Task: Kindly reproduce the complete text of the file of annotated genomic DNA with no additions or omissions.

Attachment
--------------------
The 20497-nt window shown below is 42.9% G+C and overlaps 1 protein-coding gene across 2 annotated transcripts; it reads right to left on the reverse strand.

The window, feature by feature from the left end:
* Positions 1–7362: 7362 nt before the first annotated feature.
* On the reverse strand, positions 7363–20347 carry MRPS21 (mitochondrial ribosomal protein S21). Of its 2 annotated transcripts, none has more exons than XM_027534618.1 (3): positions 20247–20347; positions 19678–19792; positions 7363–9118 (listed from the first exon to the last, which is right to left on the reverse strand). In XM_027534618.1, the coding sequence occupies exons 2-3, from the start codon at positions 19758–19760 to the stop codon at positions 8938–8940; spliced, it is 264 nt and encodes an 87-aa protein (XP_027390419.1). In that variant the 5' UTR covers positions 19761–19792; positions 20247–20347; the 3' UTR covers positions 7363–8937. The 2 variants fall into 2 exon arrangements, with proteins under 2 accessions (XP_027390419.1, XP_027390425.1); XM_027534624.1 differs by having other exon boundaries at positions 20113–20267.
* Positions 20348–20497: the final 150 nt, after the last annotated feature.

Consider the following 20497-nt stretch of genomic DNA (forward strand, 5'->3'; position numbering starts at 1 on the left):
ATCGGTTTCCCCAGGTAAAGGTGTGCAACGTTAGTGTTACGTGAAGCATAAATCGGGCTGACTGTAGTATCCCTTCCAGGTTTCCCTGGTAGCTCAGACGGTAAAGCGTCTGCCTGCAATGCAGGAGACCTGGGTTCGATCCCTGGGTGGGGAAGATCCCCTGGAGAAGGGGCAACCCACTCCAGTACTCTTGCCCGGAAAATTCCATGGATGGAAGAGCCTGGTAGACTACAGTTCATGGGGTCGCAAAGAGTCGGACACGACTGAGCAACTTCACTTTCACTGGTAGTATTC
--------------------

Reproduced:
The 20497-nt window shown below is 42.9% G+C and overlaps 1 protein-coding gene across 2 annotated transcripts; it reads right to left on the reverse strand.

The window, feature by feature from the left end:
* Positions 1–7362: 7362 nt before the first annotated feature.
* On the reverse strand, positions 7363–20347 carry MRPS21 (mitochondrial ribosomal protein S21). Of its 2 annotated transcripts, none has more exons than XM_027534618.1 (3): positions 20247–20347; positions 19678–19792; positions 7363–9118 (listed from the first exon to the last, which is right to left on the reverse strand). In XM_027534618.1, the coding sequence occupies exons 2-3, from the start codon at positions 19758–19760 to the stop codon at positions 8938–8940; spliced, it is 264 nt and encodes an 87-aa protein (XP_027390419.1). In that variant the 5' UTR covers positions 19761–19792; positions 20247–20347; the 3' UTR covers positions 7363–8937. The 2 variants fall into 2 exon arrangements, with proteins under 2 accessions (XP_027390419.1, XP_027390425.1); XM_027534624.1 differs by having other exon boundaries at positions 20113–20267.
* Positions 20348–20497: the final 150 nt, after the last annotated feature.

Consider the following 20497-nt stretch of genomic DNA (forward strand, 5'->3'; position numbering starts at 1 on the left):
ATCGGTTTCCCCAGGTAAAGGTGTGCAACGTTAGTGTTACGTGAAGCATAAATCGGGCTGACTGTAGTATCCCTTCCAGGTTTCCCTGGTAGCTCAGACGGTAAAGCGTCTGCCTGCAATGCAGGAGACCTGGGTTCGATCCCTGGGTGGGGAAGATCCCCTGGAGAAGGGGCAACCCACTCCAGTACTCTTGCCCGGAAAATTCCATGGATGGAAGAGCCTGGTAGACTACAGTTCATGGGGTCGCAAAGAGTCGGACACGACTGAGCAACTTCACTTTCACTGGTAGTATTC